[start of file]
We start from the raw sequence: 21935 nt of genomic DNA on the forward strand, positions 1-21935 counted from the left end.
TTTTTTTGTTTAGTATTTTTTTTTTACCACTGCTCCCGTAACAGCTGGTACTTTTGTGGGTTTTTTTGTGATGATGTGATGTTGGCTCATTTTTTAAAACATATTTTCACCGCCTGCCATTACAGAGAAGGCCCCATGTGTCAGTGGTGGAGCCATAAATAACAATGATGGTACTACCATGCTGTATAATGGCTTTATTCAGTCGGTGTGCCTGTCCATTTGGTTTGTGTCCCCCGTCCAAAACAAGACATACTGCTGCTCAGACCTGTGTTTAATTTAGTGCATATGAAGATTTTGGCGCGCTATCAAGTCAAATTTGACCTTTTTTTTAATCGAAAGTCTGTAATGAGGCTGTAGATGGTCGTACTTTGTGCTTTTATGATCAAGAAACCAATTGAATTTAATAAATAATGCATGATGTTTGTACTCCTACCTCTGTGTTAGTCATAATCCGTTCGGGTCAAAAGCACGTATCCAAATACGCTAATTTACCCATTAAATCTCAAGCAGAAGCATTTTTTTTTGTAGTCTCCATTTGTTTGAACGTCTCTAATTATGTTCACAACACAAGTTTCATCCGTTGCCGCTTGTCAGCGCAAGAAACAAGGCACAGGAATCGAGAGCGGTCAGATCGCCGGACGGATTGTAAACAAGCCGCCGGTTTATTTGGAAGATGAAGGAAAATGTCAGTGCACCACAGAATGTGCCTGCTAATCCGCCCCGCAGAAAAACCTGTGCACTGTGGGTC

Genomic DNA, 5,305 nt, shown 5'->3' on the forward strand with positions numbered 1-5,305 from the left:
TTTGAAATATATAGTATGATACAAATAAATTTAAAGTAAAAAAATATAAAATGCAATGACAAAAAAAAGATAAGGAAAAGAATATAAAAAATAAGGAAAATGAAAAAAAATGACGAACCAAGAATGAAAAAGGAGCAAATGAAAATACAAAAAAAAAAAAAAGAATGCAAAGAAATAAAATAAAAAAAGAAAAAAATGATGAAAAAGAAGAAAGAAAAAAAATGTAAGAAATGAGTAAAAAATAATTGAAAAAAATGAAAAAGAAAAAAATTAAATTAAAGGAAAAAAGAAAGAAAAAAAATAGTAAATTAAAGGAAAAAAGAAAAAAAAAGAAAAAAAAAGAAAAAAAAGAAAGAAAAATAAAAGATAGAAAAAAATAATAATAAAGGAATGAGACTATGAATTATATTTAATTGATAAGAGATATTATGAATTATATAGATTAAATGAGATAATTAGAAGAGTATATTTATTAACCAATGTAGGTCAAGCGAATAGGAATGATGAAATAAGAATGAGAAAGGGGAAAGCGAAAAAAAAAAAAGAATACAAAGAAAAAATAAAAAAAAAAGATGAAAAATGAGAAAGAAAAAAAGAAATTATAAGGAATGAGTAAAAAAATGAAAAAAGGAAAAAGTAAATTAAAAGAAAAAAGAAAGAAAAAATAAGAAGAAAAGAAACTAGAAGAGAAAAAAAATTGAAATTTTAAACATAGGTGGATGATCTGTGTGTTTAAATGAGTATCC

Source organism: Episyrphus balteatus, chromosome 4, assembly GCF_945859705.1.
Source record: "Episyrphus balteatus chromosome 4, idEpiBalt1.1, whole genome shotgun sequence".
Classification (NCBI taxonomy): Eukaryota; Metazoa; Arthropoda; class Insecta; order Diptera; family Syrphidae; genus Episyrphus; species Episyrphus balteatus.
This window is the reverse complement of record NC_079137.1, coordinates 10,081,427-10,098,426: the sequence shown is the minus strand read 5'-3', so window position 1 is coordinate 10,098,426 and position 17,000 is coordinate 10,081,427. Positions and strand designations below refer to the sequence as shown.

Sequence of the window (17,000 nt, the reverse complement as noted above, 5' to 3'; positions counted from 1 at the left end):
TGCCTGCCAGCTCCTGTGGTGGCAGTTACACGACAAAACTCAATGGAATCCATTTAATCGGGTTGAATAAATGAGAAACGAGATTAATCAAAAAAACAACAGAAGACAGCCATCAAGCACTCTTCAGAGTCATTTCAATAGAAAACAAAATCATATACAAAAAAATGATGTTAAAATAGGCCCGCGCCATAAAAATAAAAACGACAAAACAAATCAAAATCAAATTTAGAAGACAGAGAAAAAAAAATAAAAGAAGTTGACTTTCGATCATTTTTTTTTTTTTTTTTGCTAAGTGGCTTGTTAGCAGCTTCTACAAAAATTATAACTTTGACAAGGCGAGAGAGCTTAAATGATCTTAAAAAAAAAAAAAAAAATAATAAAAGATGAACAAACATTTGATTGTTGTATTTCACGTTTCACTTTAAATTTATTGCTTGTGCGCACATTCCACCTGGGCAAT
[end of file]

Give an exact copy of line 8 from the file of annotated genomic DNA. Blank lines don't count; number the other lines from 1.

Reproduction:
This window is the reverse complement of record NC_079137.1, coordinates 10,081,427-10,098,426: the sequence shown is the minus strand read 5'-3', so window position 1 is coordinate 10,098,426 and position 17,000 is coordinate 10,081,427. Positions and strand designations below refer to the sequence as shown.